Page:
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SLC4A11 in Blinding Endothelial Corneal Dystrophies: Characterization, Molecular Defect and Potential Therapeutic Strategy
- Author / Creator
- Malhotra, Darpan
Endothelial Corneal Dystrophies (ECD), genetic blinding diseases with a heterogeneous pathophysiology, are the leading cause of endothelial keratopathy (corneal transplants). Patients manifest symptoms, including corneal edema with increased corneal thickness and loss of corneal endothelial cells (CEnC), which form the corneal endothelium and rest on their basement membrane, the Descemet’s membrane (DM). Patients suffer blurred vision with progressive deterioration until partial or complete blindness arises. We lack a clear understanding of ECD and no effective therapeutic options are available for patients, leaving them to undergo corneal transplants. Global shortage of donor corneas is a growing concern that makes it essential to understand the defects underlying these dystrophies, to create new therapeutic strategies.
Two prominent blinding corneal dystrophies, rare pediatric-onset congenital hereditary endothelial dystrophy (CHED) and some cases of late-onset and prevalent (4-12% incidence) Fuchs endothelial corneal dystrophy (FECD), are caused by SLC4A11 mutations. SLC4A11, an integral membrane solute transport protein, is expressed in the endothelial layer of the cornea. More than 90 ECD mutations have been reported in SLC4A11, but the underlying mechanisms of the disease are incompletely understood. Three N-terminal variants of SLC4A11 (v1, v2, v3) are expressed in humans but recent controversies in the corneal expression of these variants demands studies to conclusively identify the relevant SLC4A11 isoform for corneal studies. Using a combination of bioinformatic analysis, RNA quantification and protein analysis with variant-specific custom antibodies, we identified SLC4A11 v2 as predominant in human corneal endothelium. We also found the transcription start site in v2 is Methionine at position 36 in human cornea, as opposed to the originally reported Methionine 1.
We further attempted to understand ECD in light of SLC4A11 and the mechanisms by which its mutations cause ECD. SLC4A11 functions as a solute transporter in removing excessive fluid from the cornea which is essential to maintain corneal transparency and clear vision. Mutations compromising SLC4A11-mediated solute transport lead to fluid accumulation in the cornea, which explains corneal edema and increased corneal thickness. However, loss of solute transport does not explain the progressive decline in CEnC density in patients. We found that SLC4A11 is a cell adhesion molecule (CAM) adhering CEnC to their basement membrane, the DM, in human cornea. We designed a fluorescent in vitro cell adhesion assay using bovine DM and HEK293 cell expression system that enabled testing of multiple samples in 96-well format.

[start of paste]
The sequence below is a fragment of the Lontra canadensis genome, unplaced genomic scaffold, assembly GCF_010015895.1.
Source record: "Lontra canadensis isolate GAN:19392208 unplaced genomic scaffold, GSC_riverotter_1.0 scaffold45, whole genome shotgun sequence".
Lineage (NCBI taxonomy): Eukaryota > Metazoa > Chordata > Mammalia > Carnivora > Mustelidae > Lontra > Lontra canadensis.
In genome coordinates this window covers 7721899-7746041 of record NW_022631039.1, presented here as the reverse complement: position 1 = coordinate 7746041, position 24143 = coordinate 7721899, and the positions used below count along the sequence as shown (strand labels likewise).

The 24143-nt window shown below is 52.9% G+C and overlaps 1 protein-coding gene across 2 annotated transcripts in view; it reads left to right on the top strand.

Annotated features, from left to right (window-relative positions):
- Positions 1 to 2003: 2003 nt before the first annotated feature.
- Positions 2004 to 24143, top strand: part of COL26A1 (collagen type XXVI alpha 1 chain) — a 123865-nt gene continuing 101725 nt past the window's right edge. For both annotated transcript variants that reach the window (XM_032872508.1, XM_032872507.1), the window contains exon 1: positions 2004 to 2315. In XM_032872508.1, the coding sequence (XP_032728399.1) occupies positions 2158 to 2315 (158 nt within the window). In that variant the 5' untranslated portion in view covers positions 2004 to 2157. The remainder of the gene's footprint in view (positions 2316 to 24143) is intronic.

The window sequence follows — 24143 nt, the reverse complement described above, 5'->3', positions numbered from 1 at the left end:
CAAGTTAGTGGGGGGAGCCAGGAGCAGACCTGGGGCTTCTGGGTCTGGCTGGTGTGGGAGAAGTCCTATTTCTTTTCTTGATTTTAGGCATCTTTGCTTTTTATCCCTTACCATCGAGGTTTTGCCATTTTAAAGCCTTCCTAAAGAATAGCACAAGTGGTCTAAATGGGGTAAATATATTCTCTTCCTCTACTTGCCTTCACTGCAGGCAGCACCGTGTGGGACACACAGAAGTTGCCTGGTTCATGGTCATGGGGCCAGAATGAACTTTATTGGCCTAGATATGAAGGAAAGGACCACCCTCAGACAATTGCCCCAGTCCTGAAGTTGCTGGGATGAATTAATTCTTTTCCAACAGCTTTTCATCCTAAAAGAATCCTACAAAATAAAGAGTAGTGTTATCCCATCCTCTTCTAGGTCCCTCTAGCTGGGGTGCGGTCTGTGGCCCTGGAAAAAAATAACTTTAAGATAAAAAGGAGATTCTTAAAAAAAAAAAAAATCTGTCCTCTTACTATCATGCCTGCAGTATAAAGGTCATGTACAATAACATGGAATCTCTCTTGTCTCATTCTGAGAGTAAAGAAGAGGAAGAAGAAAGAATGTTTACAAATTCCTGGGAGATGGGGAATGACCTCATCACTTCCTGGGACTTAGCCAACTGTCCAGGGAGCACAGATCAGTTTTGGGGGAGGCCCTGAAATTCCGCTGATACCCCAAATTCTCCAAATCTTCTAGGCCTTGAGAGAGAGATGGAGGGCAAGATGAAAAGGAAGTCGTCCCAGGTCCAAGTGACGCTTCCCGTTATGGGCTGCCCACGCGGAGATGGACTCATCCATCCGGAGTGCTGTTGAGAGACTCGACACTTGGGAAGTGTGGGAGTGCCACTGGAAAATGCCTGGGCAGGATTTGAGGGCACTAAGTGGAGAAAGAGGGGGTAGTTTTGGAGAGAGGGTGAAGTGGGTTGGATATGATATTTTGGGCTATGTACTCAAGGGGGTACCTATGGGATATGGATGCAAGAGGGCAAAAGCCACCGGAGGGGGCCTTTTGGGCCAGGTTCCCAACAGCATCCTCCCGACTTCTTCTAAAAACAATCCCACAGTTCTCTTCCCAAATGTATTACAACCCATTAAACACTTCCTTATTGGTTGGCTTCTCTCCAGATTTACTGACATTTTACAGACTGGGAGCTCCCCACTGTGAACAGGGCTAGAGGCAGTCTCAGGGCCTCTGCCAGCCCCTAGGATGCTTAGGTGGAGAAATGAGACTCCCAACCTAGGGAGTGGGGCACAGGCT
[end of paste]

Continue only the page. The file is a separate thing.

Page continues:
Results in this thesis revealed that SLC4A11 interacts with DM to promote cell adhesion. SLC4A11’s CAM function is conserved across mammalian species. SLC4A11’s third extracellular loop (SLC4A11-EL3) anchors human CEnC to DM as revealed by inhibition of adhesion by anti-SLC4A11-EL3 antibody. ECD-causing mutations in SLC4A11-EL3 ablate its cell adhesion function, without affecting cell surface trafficking, or transport activity. In an energy-minimized three-dimensional model of SLC4A11-EL3, these mutations cluster and are buried within EL3 structure, suggesting they do not directly form the binding site. SLC4A11 interacts with principal DM protein, COL8A2, as revealed by GST pull-down and mass-spectrometry. Experiments in primary CEnC isolated from donor human corneas confirmed the physiological role of SLC4A11 as a CAM in promoting adhesion to DM. Primary human CEnC lose SLC4A11 when cultured. Growing primary cultured human CEnC on bovine DM restored SLC4A11 expression along with its interaction partner, COL8A2. Engineered SLC4A11-EL3-containing chimeric protein, STIC (SLC4A11-EL3 Transmembrane-GPA Integrated Chimera), restores cell adhesion to DM, confirming the role of EL3 in cell adhesion and its potential applications in ECD therapeutics. SLC4A11 is the first solute transport protein to be discovered as a CAM. SLC4A11-mediated cell adhesion to DM is defective in ECDs, providing an explanation for pathological CEnC loss in patients and a potential therapeutic strategy for ECD treatment.
- Graduation date
- Fall 2019
- Type of Item
- Doctor of Philosophy
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